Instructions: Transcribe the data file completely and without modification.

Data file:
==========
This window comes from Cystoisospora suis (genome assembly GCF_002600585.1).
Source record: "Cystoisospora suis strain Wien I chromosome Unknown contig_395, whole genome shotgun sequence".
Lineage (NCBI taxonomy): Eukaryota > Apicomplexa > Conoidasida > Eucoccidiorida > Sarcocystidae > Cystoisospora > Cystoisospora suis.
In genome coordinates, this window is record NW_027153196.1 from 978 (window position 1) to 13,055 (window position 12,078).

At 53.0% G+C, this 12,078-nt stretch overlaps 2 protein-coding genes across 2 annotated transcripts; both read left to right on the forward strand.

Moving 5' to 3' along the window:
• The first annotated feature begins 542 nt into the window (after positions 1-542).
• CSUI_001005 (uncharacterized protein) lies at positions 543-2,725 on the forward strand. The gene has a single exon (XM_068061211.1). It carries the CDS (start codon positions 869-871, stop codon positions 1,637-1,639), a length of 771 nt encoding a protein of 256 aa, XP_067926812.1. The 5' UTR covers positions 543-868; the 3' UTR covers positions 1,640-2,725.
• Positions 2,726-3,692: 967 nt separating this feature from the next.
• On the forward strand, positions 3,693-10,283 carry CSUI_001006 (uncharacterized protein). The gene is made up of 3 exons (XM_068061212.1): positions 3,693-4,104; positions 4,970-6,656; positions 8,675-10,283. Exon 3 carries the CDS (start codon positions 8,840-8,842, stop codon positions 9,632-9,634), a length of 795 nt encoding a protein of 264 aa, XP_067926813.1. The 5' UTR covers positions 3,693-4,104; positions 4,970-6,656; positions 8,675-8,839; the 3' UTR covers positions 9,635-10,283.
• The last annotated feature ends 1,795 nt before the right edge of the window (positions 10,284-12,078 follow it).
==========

This window comes from Cystoisospora suis (genome assembly GCF_002600585.1).
Source record: "Cystoisospora suis strain Wien I chromosome Unknown contig_395, whole genome shotgun sequence".
Lineage (NCBI taxonomy): Eukaryota > Apicomplexa > Conoidasida > Eucoccidiorida > Sarcocystidae > Cystoisospora > Cystoisospora suis.
In genome coordinates, this window is record NW_027153196.1 from 978 (window position 1) to 13,055 (window position 12,078).

At 53.0% G+C, this 12,078-nt stretch overlaps 2 protein-coding genes across 2 annotated transcripts; both read left to right on the forward strand.

Moving 5' to 3' along the window:
• The first annotated feature begins 542 nt into the window (after positions 1-542).
• CSUI_001005 (uncharacterized protein) lies at positions 543-2,725 on the forward strand. The gene has a single exon (XM_068061211.1). It carries the CDS (start codon positions 869-871, stop codon positions 1,637-1,639), a length of 771 nt encoding a protein of 256 aa, XP_067926812.1. The 5' UTR covers positions 543-868; the 3' UTR covers positions 1,640-2,725.
• Positions 2,726-3,692: 967 nt separating this feature from the next.
• On the forward strand, positions 3,693-10,283 carry CSUI_001006 (uncharacterized protein). The gene is made up of 3 exons (XM_068061212.1): positions 3,693-4,104; positions 4,970-6,656; positions 8,675-10,283. Exon 3 carries the CDS (start codon positions 8,840-8,842, stop codon positions 9,632-9,634), a length of 795 nt encoding a protein of 264 aa, XP_067926813.1. The 5' UTR covers positions 3,693-4,104; positions 4,970-6,656; positions 8,675-8,839; the 3' UTR covers positions 9,635-10,283.
• The last annotated feature ends 1,795 nt before the right edge of the window (positions 10,284-12,078 follow it).